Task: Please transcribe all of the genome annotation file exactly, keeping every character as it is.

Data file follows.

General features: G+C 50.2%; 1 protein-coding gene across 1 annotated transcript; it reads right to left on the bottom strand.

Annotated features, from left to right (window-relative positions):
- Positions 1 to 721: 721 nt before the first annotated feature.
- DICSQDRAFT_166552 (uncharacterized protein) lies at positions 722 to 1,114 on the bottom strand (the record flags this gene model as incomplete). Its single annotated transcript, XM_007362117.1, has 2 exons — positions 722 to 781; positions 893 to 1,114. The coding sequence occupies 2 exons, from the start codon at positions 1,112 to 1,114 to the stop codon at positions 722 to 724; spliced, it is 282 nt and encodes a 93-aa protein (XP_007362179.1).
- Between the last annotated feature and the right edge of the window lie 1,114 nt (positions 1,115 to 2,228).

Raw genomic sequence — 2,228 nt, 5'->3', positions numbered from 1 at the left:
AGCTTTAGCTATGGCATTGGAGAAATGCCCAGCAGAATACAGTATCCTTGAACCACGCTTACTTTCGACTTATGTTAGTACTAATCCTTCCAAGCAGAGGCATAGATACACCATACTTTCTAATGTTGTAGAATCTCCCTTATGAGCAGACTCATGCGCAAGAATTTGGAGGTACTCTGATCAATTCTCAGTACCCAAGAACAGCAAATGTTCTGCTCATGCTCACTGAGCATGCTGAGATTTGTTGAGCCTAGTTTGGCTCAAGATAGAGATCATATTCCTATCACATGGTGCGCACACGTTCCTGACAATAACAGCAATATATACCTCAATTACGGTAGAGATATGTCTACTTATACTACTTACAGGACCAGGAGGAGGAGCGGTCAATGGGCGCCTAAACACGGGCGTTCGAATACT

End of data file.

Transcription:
General features: G+C 50.2%; 1 protein-coding gene across 1 annotated transcript; it reads right to left on the bottom strand.

Annotated features, from left to right (window-relative positions):
- Positions 1 to 721: 721 nt before the first annotated feature.
- DICSQDRAFT_166552 (uncharacterized protein) lies at positions 722 to 1,114 on the bottom strand (the record flags this gene model as incomplete). Its single annotated transcript, XM_007362117.1, has 2 exons — positions 722 to 781; positions 893 to 1,114. The coding sequence occupies 2 exons, from the start codon at positions 1,112 to 1,114 to the stop codon at positions 722 to 724; spliced, it is 282 nt and encodes a 93-aa protein (XP_007362179.1).
- Between the last annotated feature and the right edge of the window lie 1,114 nt (positions 1,115 to 2,228).

Raw genomic sequence — 2,228 nt, 5'->3', positions numbered from 1 at the left:
AGCTTTAGCTATGGCATTGGAGAAATGCCCAGCAGAATACAGTATCCTTGAACCACGCTTACTTTCGACTTATGTTAGTACTAATCCTTCCAAGCAGAGGCATAGATACACCATACTTTCTAATGTTGTAGAATCTCCCTTATGAGCAGACTCATGCGCAAGAATTTGGAGGTACTCTGATCAATTCTCAGTACCCAAGAACAGCAAATGTTCTGCTCATGCTCACTGAGCATGCTGAGATTTGTTGAGCCTAGTTTGGCTCAAGATAGAGATCATATTCCTATCACATGGTGCGCACACGTTCCTGACAATAACAGCAATATATACCTCAATTACGGTAGAGATATGTCTACTTATACTACTTACAGGACCAGGAGGAGGAGCGGTCAATGGGCGCCTAAACACGGGCGTTCGAATACT